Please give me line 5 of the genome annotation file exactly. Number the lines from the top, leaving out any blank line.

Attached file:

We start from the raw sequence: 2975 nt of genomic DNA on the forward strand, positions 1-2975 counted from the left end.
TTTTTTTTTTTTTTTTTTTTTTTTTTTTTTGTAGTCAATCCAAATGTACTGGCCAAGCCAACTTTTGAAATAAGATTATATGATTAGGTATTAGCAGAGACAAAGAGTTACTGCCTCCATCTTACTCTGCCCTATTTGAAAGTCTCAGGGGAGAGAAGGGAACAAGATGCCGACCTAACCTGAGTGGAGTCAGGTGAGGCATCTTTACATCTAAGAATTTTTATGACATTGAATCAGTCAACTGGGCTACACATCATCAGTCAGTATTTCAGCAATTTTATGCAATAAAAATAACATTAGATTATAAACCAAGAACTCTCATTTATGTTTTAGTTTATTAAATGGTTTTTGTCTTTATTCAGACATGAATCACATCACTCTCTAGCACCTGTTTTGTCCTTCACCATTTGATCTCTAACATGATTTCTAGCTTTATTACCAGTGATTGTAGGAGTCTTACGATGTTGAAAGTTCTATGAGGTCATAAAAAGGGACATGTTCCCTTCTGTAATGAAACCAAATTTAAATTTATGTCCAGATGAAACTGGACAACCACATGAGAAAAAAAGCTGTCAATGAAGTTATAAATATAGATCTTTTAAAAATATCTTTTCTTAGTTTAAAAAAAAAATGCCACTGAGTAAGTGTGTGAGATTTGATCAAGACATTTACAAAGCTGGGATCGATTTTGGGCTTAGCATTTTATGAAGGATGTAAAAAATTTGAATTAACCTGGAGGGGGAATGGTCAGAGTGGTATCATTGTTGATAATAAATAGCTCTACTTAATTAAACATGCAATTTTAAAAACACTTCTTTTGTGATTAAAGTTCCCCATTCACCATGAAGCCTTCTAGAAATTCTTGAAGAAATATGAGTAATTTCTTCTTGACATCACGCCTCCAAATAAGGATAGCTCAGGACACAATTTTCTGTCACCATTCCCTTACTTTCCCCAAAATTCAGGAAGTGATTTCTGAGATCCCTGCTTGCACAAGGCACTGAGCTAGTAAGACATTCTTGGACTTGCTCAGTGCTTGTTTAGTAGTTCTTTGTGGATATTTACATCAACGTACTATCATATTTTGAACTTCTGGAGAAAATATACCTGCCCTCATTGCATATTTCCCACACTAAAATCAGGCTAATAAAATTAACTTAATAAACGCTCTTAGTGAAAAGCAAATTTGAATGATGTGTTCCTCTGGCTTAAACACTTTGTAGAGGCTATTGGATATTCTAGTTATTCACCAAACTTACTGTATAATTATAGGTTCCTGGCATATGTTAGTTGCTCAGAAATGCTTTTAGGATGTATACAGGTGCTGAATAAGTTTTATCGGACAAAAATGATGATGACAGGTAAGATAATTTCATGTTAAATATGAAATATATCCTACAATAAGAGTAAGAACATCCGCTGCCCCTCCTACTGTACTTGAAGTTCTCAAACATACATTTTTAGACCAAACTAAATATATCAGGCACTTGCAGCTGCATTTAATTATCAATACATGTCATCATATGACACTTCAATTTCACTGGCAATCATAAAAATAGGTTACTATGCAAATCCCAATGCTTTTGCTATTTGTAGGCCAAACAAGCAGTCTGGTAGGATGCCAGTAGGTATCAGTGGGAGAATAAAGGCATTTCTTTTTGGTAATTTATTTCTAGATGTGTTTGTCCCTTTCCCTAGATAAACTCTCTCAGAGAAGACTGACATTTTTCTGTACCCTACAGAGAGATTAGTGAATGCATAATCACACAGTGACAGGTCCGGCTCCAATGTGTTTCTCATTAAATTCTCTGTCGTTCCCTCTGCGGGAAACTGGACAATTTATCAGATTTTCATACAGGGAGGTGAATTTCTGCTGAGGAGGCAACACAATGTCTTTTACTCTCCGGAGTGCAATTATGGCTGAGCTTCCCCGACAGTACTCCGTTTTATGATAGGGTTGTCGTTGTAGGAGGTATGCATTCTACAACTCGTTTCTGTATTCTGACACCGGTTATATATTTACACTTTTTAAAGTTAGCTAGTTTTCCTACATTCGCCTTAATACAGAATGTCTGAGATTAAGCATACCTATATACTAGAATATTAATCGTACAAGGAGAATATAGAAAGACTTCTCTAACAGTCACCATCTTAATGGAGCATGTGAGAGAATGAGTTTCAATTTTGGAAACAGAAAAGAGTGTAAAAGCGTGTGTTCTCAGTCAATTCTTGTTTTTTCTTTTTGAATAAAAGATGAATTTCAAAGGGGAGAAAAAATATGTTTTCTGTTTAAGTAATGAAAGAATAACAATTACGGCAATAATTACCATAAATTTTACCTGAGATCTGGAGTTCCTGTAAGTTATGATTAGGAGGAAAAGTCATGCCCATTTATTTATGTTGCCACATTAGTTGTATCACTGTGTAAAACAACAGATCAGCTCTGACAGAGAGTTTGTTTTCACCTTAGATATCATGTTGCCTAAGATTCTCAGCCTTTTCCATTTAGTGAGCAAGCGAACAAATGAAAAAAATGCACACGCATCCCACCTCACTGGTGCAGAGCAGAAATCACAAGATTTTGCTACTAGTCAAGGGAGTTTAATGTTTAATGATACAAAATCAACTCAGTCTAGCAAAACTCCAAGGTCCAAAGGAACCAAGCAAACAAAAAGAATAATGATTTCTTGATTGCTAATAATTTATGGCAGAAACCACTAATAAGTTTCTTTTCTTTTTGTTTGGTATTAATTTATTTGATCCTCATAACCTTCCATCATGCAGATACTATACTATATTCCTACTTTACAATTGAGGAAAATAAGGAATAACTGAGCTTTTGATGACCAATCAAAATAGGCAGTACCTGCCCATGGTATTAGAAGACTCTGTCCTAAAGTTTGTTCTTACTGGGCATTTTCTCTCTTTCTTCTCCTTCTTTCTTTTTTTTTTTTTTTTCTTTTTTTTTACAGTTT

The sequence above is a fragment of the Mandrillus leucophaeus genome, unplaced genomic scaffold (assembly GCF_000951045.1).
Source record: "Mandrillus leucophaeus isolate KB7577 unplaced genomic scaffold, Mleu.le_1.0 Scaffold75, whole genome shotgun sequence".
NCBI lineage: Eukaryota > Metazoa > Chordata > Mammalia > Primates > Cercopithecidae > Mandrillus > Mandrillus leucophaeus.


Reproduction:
NCBI lineage: Eukaryota > Metazoa > Chordata > Mammalia > Primates > Cercopithecidae > Mandrillus > Mandrillus leucophaeus.